Despite continued worldwide uncertainty, manufacturers are putting their collective short-term hope for growth into new products, strategic acquisitions and alliances, and emerging markets, according to a recent report from KPMG.
The firm's annual Global Manufacturing Outlook, which surveys 220 executives from global companies, pegs the top priorities for the coming two years on top-line growth, research and development, customer relationships, and cost containment.
Perhaps not surprisingly, 80 percent of the respondents are cautiously optimistic about prospects for growth in the next couple of years. Also, because of concerns about raw material pricing volatility, increased competition, and uncertain demand, manufacturers are aligning their business models with growth plans that hinge on M&A and joint venture activity, stepped-up production capacity, R&D innovations, improved supply chain visibility, additional cost reductions, and shorter product development lifecycles.
It's good to see companies plan for brighter days, but I would add that, of course, manufacturers want to have to a rosy outlook. The last few years have left them with bleeding balance sheets, and obviously they want to shake off any remaining softness by focusing on whatever delivers quick results.
The optimism, as I see it, seems to be rooted in a strategy that always leaves me scratching my head. When those polled were asked to compare the main focus areas of their growth strategies in the next two years with the two previous years, there appeared to be a "marked shift in focus." According to KPMG, 56 percent of manufacturers globally are planning to sell new products in new and current markets over the next two years, up from 37 percent.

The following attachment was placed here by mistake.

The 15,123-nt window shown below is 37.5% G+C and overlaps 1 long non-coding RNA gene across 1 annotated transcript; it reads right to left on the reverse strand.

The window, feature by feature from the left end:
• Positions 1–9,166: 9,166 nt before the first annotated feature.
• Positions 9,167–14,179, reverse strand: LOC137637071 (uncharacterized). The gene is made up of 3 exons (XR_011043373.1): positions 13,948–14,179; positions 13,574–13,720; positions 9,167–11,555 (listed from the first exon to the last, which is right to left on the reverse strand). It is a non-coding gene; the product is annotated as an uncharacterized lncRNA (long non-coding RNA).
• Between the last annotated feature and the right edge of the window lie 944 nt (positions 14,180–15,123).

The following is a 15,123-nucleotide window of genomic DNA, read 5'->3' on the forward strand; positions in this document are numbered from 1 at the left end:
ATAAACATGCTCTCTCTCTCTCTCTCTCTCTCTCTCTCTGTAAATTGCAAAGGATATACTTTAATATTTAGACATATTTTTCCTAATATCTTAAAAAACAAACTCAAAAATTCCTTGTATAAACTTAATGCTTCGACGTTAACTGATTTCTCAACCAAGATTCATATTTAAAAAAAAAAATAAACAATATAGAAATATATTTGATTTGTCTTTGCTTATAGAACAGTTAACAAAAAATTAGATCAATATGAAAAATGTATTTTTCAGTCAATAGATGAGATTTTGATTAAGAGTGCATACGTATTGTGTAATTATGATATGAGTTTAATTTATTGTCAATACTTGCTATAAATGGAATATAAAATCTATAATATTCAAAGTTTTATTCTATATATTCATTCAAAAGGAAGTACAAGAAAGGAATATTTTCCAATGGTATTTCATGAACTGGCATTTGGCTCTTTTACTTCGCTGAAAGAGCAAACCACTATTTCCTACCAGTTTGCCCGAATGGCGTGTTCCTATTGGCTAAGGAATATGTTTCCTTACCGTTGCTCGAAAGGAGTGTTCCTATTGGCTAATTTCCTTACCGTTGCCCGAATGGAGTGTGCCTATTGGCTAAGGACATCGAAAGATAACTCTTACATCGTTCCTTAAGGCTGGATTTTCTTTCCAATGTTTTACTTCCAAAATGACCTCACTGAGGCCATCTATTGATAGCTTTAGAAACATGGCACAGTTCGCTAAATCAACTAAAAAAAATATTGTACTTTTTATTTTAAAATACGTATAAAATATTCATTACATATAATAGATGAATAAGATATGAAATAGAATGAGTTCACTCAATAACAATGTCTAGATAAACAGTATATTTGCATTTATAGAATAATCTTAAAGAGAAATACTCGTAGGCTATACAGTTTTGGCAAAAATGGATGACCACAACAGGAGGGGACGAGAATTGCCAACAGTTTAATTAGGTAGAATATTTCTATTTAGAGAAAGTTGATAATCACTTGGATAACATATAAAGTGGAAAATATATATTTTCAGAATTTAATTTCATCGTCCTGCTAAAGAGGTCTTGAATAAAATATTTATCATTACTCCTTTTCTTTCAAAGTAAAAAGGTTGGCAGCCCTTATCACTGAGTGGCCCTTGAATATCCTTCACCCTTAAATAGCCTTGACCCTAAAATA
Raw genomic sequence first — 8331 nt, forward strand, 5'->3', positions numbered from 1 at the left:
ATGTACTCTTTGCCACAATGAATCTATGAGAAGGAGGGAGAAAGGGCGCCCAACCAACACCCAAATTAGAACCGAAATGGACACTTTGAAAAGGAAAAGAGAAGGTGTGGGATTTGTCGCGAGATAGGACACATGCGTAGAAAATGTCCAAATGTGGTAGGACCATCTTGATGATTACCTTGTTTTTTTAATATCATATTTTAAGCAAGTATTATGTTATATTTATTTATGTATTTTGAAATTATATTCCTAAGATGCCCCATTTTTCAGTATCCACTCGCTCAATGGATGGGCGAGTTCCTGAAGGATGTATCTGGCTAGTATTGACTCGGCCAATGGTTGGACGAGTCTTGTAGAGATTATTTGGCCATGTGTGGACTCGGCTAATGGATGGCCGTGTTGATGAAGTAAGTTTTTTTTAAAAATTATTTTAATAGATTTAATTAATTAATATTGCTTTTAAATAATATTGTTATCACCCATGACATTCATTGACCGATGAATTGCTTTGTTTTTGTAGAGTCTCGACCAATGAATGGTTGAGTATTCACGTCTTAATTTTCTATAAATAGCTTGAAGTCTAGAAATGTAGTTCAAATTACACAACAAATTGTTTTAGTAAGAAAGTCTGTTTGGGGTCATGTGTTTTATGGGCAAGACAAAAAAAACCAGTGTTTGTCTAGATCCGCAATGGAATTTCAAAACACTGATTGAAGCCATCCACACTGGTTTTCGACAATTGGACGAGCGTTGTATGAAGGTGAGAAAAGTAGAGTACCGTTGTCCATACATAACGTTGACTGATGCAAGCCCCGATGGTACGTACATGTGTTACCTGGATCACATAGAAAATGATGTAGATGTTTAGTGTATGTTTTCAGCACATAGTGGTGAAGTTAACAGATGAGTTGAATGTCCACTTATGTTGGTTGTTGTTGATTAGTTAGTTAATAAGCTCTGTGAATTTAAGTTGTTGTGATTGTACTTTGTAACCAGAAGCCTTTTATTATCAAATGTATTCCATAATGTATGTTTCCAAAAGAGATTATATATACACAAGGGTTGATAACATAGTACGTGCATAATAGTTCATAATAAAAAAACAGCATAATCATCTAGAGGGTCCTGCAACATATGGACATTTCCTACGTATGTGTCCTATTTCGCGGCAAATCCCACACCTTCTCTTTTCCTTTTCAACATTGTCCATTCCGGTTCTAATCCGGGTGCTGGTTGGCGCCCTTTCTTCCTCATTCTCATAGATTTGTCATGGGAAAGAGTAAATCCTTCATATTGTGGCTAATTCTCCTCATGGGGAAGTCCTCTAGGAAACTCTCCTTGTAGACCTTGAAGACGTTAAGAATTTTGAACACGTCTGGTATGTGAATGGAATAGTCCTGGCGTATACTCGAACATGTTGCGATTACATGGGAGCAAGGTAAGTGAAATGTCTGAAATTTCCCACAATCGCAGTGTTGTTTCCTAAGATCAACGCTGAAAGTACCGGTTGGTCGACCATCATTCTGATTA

I can't be the only one who filters reports like this through a historical (and, admittedly, cynical) screen. Why is that the often automatic corporate reaction to worldwide economic weakness involves major cost-cutting initiatives that tend to include thousands of layoffs and then, soon after they believe the darkest hours have passed them by, turning up the noise about selling more products to more people? Does that really solve financial problems over the long term, or is it simply a bandage to keep shareholders happy with the near-term top-line numbers? Maybe all this does is feed another unavoidable bull and bear cycle.
Consumers -- large numbers of whom remain unemployed or underemployed -- don't need more stuff to buy. They need jobs so they can feed their families and keep a roof over their heads. Yes, I get that if companies want to sell more products, they will have to restart their production lines and expand their footprint, and that this in turn creates additional work. However, I don't believe that it goes far enough.
Wouldn't it be great to read a report one day where manufacturers actually came up with a novel approach to balancing market uncertainty, risk, and volatility with a sustainable growth plan that wouldn't fizzle out when it runs up against market softness? If I'm missing manufacturers that have actually developed innovative strategies, feel free to name them here.